Fan, Y. et al. Micro-mesoporous carbon spheres derived from carrageenan as electrode material for supercapacitors. J. Power Sources 268, 584–590 (2014).

39. 39.

Bichat, M. P., Pinero, E. R. & Beguin, F. High voltage supercapacitor built with seaweed carbons in neutral aqueous electrolyte. Carbon 48, 4351–4361 (2010).

40. 40.

Zhu, H., Wang, X. L., Yang, F. & Yang, X. R. Promising Carbons for Supercapacitors Derived from Fungi. Adv. Mater. 23, 2745–2748 (2011).

41. 41.

Wu, Y. P., Rahm, E. & Holze, R. Effects of heteroatoms on electrochemical performance of electrode materials for lithium ion batteries. Electrochim. Acta 47, 3491–3507 (2002).

42. 42.

Wang, D. B., Geng, Z., Li, B. & Zhang, C. M. High performance electrode materials for electric double-layer capacitors based on biomass-derived activated carbons. Electrochim. Acta 173, 377–384 (2015).

43. 43.

Wang, Q. et al. A high-capacity carbon prepared from renewable chicken feather biopolymer for supercapacitors. J. Power Sources 225, 101–107 (2013).

44. 44.

Farma, R. et al. Preparation of highly porous binderless activated carbon electrodes from fibres of oil palm empty fruit bunches for application in supercapacitors. Bioresource Technol. 132, 254–261 (2013).

45. 45.

He, X. J. et al. Rice husk-derived porous carbons with high capacitance by ZnCl2 activation for supercapacitors. Electrochim. Acta 105, 635–641 (2013).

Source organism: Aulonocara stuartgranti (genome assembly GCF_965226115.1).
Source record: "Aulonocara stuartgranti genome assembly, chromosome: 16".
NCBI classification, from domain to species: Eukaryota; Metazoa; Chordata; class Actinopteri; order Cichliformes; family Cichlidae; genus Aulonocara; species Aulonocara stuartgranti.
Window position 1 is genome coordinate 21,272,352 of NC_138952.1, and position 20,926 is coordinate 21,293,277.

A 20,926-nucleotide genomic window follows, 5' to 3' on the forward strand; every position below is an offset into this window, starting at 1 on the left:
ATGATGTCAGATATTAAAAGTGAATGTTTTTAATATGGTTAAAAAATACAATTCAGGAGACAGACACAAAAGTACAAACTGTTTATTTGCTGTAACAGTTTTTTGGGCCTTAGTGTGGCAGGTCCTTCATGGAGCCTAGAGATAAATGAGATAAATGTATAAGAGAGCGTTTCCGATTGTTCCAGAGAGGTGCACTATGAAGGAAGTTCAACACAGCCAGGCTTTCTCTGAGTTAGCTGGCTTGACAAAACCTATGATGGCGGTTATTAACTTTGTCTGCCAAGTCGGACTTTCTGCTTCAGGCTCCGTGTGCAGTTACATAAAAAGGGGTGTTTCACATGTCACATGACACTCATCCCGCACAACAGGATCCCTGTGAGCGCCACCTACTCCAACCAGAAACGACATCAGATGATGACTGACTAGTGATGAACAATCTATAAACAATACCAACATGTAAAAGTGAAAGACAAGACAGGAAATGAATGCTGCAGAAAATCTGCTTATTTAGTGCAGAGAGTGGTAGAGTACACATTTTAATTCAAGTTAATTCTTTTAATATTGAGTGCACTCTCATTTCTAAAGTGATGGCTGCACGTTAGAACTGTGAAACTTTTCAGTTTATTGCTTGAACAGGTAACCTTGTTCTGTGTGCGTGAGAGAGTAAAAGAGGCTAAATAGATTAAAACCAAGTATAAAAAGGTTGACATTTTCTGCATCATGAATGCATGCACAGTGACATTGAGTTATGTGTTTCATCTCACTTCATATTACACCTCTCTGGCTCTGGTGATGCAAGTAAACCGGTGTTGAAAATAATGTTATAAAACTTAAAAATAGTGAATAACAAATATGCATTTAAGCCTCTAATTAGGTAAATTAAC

46. 46.

Li, C. Y. et al. Fabricating aqueous symmetric supercapacitor with a stable high working voltage of 2 V by using an alkaline-acidic electrolyte, Adv. Sci., 1801665 (2018).

47. 47.

Jia, H. Y., Sun, J. W., Xie, X., Yin, K. B. & Sun, L. T. Cicada slough-derived heteroatom incorporated porous carbon for supercapacitor: Ultra-high gravimetric capacitance. Carbon 143, 309–317 (2019).

48. 48.

Pandolfo, A. G. & Hollenkamp, A. F. Carbon properties and their role in supercapacitors. J. Power Sources 157, 11–27 (2006).

## Acknowledgements

Financial support from National Materials Genome Project (2016YFB0700600), Distinguished Young Scientists Program of NSFC (51425301, 21374021, 51673096 and U1601214), Research Foundation of State Key Lab (ZK201805), and Jiangsu Distinguished Professorship Program (2016), and Sanyo Chem. Co. Ltd. is greatly appreciated.

## Author information

W.W. suggested this topic and collected some samples. B.C. carried out the electrochemical experiments. B.C., Y.W., W.W., C.L. and Y.Z. analyzed and discussed the results. B.C., Y.W. and C.L. wrote the manuscript. L.F., Y.Z., L.Z. and Y.W. supervised the research project.

Correspondence to Lijun Fu or Yusong Zhu or Yuping Wu.

## Ethics declarations

### Competing Interests

The authors declare no competing interests.

Publisher’s note: Springer Nature remains neutral with regard to jurisdictional claims in published maps and institutional affiliations.